I believe this information will be useful in its own right.  Notes from past field trips give us snapshots in time of what was flowering where and when collected by excellent botanists.  But, in the longer run I hope this assists the botanical community in creating more avenues for citizen scientists to collect and contribute data that will help all of us monitor and adapt to climate change.  This could help us fill in information in the future by having sites monitored for flowering on a regular basis.  A few citizen science efforts are already underway elsewhere to collect information on the location and phenology (timing of flowering, etc) of different organisms.  The Cornell Ornithology labs bird feeder program is particularly successful in this regard.  Expanding efforts like this here in south Florida have potential to bring more people into the natural world, and let us track more accurately the ongoing progress of climate change.

Many thanks to Dr. Martin Roessler for near-monthly field trip bloom lists spanning 1991 to 2009, with others from Chuck McCartney and Tom Gire.

Dr. Eric Von Wettberg is Assistant Professor of Population Genetics in FIU's Department of Biological Sciences, researcher at Fairchild Tropical Botanic Garden's Center for Tropical Plant Conservation, and board member of the Dade Chapter FNPS.

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A New Wildflower for South Florida Landscaping and Restoration

by Steven W. Woodmansee

Narrowleaf Silkgrass (Pityopsis graminifolia)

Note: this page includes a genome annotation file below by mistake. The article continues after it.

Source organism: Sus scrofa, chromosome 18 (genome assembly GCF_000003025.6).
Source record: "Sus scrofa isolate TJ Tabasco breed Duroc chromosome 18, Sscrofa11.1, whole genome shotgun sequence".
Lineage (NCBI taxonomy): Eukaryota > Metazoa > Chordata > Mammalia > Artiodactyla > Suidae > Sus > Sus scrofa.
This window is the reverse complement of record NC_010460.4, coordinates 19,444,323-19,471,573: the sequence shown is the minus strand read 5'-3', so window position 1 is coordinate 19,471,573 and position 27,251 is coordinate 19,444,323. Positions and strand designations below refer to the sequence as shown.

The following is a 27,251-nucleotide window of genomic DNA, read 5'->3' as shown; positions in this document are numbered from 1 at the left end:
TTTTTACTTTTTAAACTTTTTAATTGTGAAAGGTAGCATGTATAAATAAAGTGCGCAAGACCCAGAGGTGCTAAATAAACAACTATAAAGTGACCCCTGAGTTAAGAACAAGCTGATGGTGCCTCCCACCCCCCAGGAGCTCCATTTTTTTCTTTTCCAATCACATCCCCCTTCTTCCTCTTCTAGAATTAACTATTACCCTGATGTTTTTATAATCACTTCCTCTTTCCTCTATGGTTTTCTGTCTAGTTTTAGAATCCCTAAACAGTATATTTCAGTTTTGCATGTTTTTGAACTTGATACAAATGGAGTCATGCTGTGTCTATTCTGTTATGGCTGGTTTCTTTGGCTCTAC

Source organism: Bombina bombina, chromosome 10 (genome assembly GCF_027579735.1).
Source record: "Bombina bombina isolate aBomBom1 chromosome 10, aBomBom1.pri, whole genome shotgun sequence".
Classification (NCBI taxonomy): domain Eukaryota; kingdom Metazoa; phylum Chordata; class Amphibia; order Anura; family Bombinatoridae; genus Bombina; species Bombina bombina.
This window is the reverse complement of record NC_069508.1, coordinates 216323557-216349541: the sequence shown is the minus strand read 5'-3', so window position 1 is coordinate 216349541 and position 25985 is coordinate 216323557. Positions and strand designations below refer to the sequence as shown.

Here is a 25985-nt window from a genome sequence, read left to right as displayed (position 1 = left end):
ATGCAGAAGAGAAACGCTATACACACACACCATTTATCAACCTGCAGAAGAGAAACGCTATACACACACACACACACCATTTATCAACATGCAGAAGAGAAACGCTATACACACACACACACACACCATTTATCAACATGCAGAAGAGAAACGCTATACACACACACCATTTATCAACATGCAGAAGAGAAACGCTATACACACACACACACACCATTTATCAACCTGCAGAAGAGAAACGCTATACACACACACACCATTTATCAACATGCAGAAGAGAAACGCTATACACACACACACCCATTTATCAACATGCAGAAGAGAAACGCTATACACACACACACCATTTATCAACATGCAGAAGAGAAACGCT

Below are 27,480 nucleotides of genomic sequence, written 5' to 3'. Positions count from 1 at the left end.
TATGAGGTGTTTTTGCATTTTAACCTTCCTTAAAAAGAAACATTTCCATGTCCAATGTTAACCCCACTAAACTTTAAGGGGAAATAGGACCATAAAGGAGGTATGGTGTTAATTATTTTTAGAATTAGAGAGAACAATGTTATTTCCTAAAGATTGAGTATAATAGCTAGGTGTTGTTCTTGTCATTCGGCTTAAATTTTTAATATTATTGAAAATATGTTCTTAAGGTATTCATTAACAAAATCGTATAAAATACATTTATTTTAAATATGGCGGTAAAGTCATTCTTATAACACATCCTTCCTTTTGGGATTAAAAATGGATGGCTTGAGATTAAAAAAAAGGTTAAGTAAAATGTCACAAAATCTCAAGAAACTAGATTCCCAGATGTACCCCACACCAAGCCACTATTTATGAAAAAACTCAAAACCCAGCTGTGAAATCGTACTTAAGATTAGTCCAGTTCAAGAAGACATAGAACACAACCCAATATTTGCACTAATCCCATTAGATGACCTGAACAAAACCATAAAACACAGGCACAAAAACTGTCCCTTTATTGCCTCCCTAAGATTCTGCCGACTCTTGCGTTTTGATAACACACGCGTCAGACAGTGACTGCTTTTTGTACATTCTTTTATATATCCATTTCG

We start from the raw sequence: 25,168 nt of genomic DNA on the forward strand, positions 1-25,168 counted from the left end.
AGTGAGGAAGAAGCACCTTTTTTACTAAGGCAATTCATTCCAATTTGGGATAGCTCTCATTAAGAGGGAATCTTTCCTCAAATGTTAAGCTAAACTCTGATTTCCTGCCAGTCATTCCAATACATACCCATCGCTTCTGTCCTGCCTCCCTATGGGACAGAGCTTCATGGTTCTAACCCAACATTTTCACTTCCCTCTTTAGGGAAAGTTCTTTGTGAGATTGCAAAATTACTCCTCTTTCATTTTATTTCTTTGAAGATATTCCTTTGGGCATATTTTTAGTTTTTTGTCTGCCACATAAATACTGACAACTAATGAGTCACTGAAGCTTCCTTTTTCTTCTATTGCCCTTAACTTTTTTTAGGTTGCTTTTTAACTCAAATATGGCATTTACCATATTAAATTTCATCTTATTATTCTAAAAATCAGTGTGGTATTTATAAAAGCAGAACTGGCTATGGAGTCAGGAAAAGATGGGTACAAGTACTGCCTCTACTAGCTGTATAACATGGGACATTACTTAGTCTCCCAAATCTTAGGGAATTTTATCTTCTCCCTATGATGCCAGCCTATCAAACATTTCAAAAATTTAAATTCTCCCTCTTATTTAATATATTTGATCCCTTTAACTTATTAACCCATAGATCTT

Photo by Roger Hammer, in his book,
Everglades Wildflowers

Narrowleaf silkgrass is a showy perennial wildflower native throughout all of Florida, and a must for any wildflower connoisseur.  It is found in mesic (intermediate between wet and dry) to xeric (dry) pineland and prairie habitats.  As a result, it tolerates drought fairly well once established.  It is a member of the Sunflower Family (Asteraceae), and is a great attractor for pollinators.  Flowers are actually in a specialized inflorescence (flower cluster) known as a "head", composed of several dozen flowers, which in unison, appear to us as a single flower.  Upon maturity, plants are generally less than 18 inches in height, and produce 20-30 blooming heads on several branches.

Narrowleaf silkgrass is herbaceous (non woody), and has attractive silvery green, often "grass-like" leaves, which emerge in the spring, and gorgeous yellow flowers in the mid to late fall.  Flowering heads range from 1cm to 2 cm in diameter, and generally last 3-4 weeks.  Seeds possess fluffy awns (hairs) which are dispersed on wind, similar to dandelions. 

When done flowering, plants appears to "die", but in actuality, they go dormant during the winter, reemerging in the spring.  Plants do best in full sun, and may be utilized in butterfly (pollinator) gardens, pineland habitats, or in showy wildflower displays.  As with most wildflowers, when planting, it is generally best to avoid using mulched beds, as this will often inhibit the seed germination and recruitment of this neat species.

Steve Woodmansee is Owner and Biologist at Pro Native Consulting, Research Associate at The Institute for Regional Conservation, Adjunct Faculty at Miami Dade College, and President of Florida Native Plant Society.


by Gwen Burzycki